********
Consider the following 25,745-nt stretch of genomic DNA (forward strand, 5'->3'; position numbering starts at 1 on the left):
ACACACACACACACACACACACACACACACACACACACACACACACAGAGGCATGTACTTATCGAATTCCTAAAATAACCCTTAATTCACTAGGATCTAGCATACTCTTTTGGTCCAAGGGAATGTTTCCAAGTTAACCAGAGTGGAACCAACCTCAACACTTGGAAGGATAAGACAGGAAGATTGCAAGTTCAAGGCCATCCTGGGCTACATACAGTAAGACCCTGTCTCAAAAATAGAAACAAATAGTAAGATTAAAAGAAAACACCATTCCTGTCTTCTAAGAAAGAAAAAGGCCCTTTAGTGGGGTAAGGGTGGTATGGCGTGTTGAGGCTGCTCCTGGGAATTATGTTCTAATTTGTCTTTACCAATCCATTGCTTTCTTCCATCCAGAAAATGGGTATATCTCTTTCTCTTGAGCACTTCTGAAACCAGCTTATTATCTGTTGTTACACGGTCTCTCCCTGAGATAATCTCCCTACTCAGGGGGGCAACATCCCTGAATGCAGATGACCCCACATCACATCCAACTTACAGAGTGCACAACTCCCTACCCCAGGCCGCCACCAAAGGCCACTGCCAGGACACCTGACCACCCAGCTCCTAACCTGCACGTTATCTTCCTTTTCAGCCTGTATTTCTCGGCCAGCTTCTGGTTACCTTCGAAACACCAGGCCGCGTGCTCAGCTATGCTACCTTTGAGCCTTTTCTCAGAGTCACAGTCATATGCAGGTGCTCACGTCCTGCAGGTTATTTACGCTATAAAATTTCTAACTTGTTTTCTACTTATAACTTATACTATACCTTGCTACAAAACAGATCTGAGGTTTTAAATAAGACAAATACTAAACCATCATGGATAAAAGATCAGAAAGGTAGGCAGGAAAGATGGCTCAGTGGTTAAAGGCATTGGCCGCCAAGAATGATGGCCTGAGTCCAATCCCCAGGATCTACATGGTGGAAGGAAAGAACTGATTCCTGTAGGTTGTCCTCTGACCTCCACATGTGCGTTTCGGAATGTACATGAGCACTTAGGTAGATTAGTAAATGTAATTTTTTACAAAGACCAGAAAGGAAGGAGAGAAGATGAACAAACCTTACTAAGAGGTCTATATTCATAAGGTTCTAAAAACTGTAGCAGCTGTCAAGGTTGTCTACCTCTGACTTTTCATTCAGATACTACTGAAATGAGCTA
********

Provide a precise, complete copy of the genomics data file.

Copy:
Consider the following 25,745-nt stretch of genomic DNA (forward strand, 5'->3'; position numbering starts at 1 on the left):
ACACACACACACACACACACACACACACACACACACACACACACACAGAGGCATGTACTTATCGAATTCCTAAAATAACCCTTAATTCACTAGGATCTAGCATACTCTTTTGGTCCAAGGGAATGTTTCCAAGTTAACCAGAGTGGAACCAACCTCAACACTTGGAAGGATAAGACAGGAAGATTGCAAGTTCAAGGCCATCCTGGGCTACATACAGTAAGACCCTGTCTCAAAAATAGAAACAAATAGTAAGATTAAAAGAAAACACCATTCCTGTCTTCTAAGAAAGAAAAAGGCCCTTTAGTGGGGTAAGGGTGGTATGGCGTGTTGAGGCTGCTCCTGGGAATTATGTTCTAATTTGTCTTTACCAATCCATTGCTTTCTTCCATCCAGAAAATGGGTATATCTCTTTCTCTTGAGCACTTCTGAAACCAGCTTATTATCTGTTGTTACACGGTCTCTCCCTGAGATAATCTCCCTACTCAGGGGGGCAACATCCCTGAATGCAGATGACCCCACATCACATCCAACTTACAGAGTGCACAACTCCCTACCCCAGGCCGCCACCAAAGGCCACTGCCAGGACACCTGACCACCCAGCTCCTAACCTGCACGTTATCTTCCTTTTCAGCCTGTATTTCTCGGCCAGCTTCTGGTTACCTTCGAAACACCAGGCCGCGTGCTCAGCTATGCTACCTTTGAGCCTTTTCTCAGAGTCACAGTCATATGCAGGTGCTCACGTCCTGCAGGTTATTTACGCTATAAAATTTCTAACTTGTTTTCTACTTATAACTTATACTATACCTTGCTACAAAACAGATCTGAGGTTTTAAATAAGACAAATACTAAACCATCATGGATAAAAGATCAGAAAGGTAGGCAGGAAAGATGGCTCAGTGGTTAAAGGCATTGGCCGCCAAGAATGATGGCCTGAGTCCAATCCCCAGGATCTACATGGTGGAAGGAAAGAACTGATTCCTGTAGGTTGTCCTCTGACCTCCACATGTGCGTTTCGGAATGTACATGAGCACTTAGGTAGATTAGTAAATGTAATTTTTTACAAAGACCAGAAAGGAAGGAGAGAAGATGAACAAACCTTACTAAGAGGTCTATATTCATAAGGTTCTAAAAACTGTAGCAGCTGTCAAGGTTGTCTACCTCTGACTTTTCATTCAGATACTACTGAAATGAGCTA